2. W. K. C. Guthrie – A History of Greek Philosophy: Volume 6, "Aristotle: An Encounter" (p. 348) Cambridge University Press, 1990 (reprint, revised) ISBN:0521387604 [Retrieved 2015-04-25]
  3. T Engberg-Pedersen – Aristotle's Theory of Moral Insight (p. 236) Oxford University Press, 1983 (reprint) ISBN:0198246676 [Retrieved 2015-04-25]
  4. CP. Long – The Ethics of Ontology: A Structural Critique of the Carter and Reagan Years (p. 123) SUNY Press, 2012 ISBN:0791484947 [Retrieved 2015-04-22]
  5. S Gallagher – Hermeneutics and Education (Self-understanding and phronēsis – pp. 197–199 SUNY Press, 1992 ISBN:0791411753 [Retrieved 2015-04-26]
  6. Nicomachean Ethics, Book 6
  7. Parry, Richard (2021), Zalta, Edward N., ed., Episteme and Techne (Winter 2021 ed.), Metaphysics Research Lab, Stanford University,, retrieved 2021-11-28 
  8. NE VI 1140a, 1141b, 1142b
  9. NE VI.5.1142
  10. NE VI.5.1140b
  11. Rhetoric 1378a
  12. Nicomachean Ethics 1142a, Rackham translation with Greek key terms inserted in square brackets.
  13. Outlines of Pyrrhonism, III, 31
  14. Günter Figal, Martin Heidegger zur Einführung, Hamburg 2003, p. 58.
  15. Franco Volpi (2007) 'In Whose Name?: Heidegger and "Practical Philosophy"', European Journal of Political Theory 6:1, 31–51.
  16. Rindermann, Heiner (2018). Cognitive Capitalism: Human Capital and the Wellbeing of Nations (1 ed.). Cambridge University Press. doi:10.1017/9781107279339. ISBN 978-1107279339.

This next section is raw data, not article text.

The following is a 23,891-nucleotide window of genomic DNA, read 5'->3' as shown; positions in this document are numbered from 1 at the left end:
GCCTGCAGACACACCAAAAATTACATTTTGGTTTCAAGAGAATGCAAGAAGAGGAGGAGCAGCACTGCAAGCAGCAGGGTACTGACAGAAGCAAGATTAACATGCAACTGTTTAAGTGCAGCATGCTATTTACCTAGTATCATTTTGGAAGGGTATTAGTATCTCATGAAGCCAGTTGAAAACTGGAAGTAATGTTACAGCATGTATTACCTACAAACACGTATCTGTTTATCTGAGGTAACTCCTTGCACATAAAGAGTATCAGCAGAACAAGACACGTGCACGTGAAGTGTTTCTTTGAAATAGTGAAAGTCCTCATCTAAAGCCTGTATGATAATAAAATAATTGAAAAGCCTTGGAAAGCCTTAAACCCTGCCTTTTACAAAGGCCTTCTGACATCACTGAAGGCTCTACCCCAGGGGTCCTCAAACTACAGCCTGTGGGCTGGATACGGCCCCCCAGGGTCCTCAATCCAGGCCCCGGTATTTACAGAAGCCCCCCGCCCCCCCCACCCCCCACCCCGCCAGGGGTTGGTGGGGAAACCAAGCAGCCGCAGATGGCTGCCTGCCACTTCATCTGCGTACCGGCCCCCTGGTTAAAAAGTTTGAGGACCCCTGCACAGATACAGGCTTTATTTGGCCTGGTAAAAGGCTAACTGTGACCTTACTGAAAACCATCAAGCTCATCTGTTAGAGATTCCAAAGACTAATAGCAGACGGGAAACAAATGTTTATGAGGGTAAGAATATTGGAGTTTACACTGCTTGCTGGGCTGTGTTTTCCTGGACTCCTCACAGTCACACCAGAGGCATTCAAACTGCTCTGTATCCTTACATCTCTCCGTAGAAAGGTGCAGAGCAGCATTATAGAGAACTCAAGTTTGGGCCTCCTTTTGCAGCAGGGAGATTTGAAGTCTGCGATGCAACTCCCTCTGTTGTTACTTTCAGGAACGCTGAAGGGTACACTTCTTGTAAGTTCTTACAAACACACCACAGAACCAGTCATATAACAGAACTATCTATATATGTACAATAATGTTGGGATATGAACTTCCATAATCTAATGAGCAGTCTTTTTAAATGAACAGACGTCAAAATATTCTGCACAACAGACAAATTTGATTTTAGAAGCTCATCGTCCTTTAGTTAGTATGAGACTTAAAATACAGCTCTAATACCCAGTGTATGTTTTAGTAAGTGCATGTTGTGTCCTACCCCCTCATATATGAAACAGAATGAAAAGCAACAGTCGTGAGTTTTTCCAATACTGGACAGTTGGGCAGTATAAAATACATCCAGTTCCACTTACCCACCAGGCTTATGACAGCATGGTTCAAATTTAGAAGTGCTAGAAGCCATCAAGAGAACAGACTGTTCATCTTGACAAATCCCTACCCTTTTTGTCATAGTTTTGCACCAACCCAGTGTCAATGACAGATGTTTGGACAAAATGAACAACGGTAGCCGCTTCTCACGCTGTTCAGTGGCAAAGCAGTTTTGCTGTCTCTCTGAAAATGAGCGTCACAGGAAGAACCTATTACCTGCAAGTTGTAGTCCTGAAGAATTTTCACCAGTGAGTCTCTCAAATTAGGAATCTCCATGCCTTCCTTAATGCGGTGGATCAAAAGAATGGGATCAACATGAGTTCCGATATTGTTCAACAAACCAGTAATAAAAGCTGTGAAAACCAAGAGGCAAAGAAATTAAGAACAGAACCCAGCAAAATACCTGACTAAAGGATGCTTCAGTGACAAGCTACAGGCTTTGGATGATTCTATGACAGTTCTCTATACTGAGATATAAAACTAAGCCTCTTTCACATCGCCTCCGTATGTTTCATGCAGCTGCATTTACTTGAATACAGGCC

Sources and further reading

  • Aristotle, Nicomachean Ethics trans. Terence Irwin (2nd edition; Hackett, 1999) ISBN:0872204642
  • Robert Bernasconi, “Heidegger’s Destruction of Phronesis,” Southern Journal of Philosophy 28 supp. (1989): 127–147.
  • Clifford Geertz, Empowering_Aristotle "Empowering Aristotle". Science, vol. 293, July 6, 2001, p. 53.
  • Martin Heidegger, Plato's Sophist (Bloomington: Indiana University Press, 1997).
  • Gerard J. Hughes, Aristotle on Ethics (Routledge, 2001) ISBN:0415221870
  • Alasdair MacIntyre, After Virtue (Duckworth, 1985) ISBN:0715616633
  • William McNeill, The Glance of the Eye: Heidegger, Aristotle, and the Ends of Theory (Albany: State University of New York Press, 1999).
  • Ikujiro Nonaka, Managing Flow: A Process Theory of the Knowledge-Based Firm (Palgrave Macmillan, New York, 2008).
  • Amélie Oksenberg Rorty [ed.], Essays on Aristotle's Ethics (University of California Press, 1980) ISBN:0520040414
  • Richard Sorabji, "Aristotle on the Role of Intellect in Virtue" (Proceedings of the Aristotelian Society 74, 1973–1974; pp. 107–129. Reprinted in Rorty)
  • David Wiggins, "Deliberation and Practical Reason" (Proceedings of the Aristotelian Society 76, 1975–1976; pp. 29–51. Reprinted in Rorty)
  • Roberto Andorno, "Do our moral judgements need to be guided by principles?" Cambridge Quarterly of Healthcare Ethics 2012, 21(4):457–465.

External links